Sometimes running is just hard. And that is OK. Every run can’t possibly be easy or feel good. Some might disagree with that sentence but I have found it to be true for myself and in talking with fellow runners. Especially when training for an event. You’re asking your body to move faster than it normally does for extended periods of time. Of course it’s going to hurt at some point.
There’s pain…and then there’s pain.
When you start to feel that kind of pain where you know something’s wrong, it’s time to stop. If it’s chronic, it may be time to see the doctor. But let’s talk about the un-italicized form of pain. The slightly uncomfortable pain where you are pushing just beyond your limits. That’s a good kind of pain. In fact, let’s not even refer to it as “pain” any longer. Let’s call it discomfort. Because that’s really what it is. And it is temporary.
pain discomfort? I would submit that only runners or athletes can relate to that statement. Why is it good discomfort? Because that discomfort just helped you cut 10 seconds off of your 5K time and you just PR’d. Because that discomfort just helped you go a little farther than last time. Because that discomfort means you will be stronger next time. Because that discomfort will make you a better runner. The best thing about running in your discomfort zone is that it’s temporary. This discomfort is fleeting.
When you begin to understand that discomfort is temporary, you can become comfortable with being uncomfortable. 1K is a drop in the bucket when you’ve already run 4K. 2.2 miles are a cinch when you’ve already run 24 miles. The discomfort zone is relative.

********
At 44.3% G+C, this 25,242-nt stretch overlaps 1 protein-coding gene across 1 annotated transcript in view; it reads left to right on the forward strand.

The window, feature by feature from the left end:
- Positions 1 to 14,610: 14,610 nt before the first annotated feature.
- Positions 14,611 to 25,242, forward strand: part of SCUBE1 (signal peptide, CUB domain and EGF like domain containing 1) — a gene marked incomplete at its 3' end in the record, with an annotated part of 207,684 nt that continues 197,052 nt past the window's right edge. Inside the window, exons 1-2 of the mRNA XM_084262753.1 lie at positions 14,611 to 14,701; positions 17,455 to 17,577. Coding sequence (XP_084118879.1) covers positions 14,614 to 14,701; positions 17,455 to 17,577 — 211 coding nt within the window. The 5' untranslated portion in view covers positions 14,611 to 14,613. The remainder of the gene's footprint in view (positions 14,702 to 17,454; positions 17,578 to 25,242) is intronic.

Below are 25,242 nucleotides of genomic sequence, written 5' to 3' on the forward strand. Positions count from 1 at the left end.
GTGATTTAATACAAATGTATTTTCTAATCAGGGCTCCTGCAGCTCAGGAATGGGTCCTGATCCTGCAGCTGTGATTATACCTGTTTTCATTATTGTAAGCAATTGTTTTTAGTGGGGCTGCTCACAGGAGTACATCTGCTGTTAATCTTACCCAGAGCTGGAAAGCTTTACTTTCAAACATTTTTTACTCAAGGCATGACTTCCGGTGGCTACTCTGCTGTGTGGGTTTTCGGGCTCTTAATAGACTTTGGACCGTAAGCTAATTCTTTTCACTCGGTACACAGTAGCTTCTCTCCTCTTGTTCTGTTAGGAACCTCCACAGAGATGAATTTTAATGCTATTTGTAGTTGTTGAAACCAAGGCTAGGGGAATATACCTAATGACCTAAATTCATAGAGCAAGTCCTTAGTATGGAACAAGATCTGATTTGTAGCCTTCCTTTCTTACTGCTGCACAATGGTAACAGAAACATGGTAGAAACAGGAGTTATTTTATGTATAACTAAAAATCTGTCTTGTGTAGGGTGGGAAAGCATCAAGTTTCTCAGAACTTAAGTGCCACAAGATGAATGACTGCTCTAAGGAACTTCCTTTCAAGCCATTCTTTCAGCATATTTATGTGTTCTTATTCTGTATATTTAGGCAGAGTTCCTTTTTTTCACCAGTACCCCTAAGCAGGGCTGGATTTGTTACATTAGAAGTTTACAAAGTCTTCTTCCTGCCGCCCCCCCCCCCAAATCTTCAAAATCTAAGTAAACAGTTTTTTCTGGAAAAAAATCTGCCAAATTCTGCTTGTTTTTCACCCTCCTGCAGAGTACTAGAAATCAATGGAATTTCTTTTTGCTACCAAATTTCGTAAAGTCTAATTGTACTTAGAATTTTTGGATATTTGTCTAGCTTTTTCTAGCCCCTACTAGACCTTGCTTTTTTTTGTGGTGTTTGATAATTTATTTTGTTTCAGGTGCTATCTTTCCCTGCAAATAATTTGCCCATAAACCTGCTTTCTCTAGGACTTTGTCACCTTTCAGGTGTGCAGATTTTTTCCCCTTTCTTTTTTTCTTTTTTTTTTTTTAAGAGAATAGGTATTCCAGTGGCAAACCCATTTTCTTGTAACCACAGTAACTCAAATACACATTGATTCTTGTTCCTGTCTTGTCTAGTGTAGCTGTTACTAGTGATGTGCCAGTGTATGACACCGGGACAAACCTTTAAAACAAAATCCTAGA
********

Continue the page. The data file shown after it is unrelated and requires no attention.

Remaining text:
What happens when you hit a wall? That’s one of the toughest things to overcome in running. Getting over that wall is hard! Especially when the wall comes so suddenly. You may be having a great run and all at once, your mindset switches over into the negative. Your motivation is zapped. Your legs feel like Jello. You contemplate switching sports altogether. But if you can claw your way out of that negative place in your mind and get over that wall, as you’re clawing you will realize again that this discomfort is temporary.
You are getting back on track. You put your head down and breathe. You do the work that has to be done and you grind through it. You concentrate on a point 20 yards in front of you, breathe, get to that point and find the next point another 20 yards down the road or trail. You repeat those small increments of effort until you feel good again–and trust me, you will feel good again. When you get over that wall once, you know how to get over it the next time you hit it and you’re learning how to be comfortable with discomfort.
After climbing the wall several times you begin to wise up. It becomes clear that the only way to master this wall is to relax. Get away from the mental panic and hyperventilation by relaxing and simply breathing and accepting that this may be unpleasant only for a few moments. You’re on your way to learning how to find comfort within discomfort. And that small kernel of wisdom will carry you over all of the “running walls” you will ever encounter.
About Scott Cooper
Graphic designer, photographer, trail runner, cyclist, gear junkie and mountaineer. Coffee is my life blood and pixels are my ammunition. When I’m not designing t-shirts for #Anywhere5k I’m at my MacPro whipping up sweet webby goodness, out running trails, nerding out over the latest outdoor gadget or not watching television.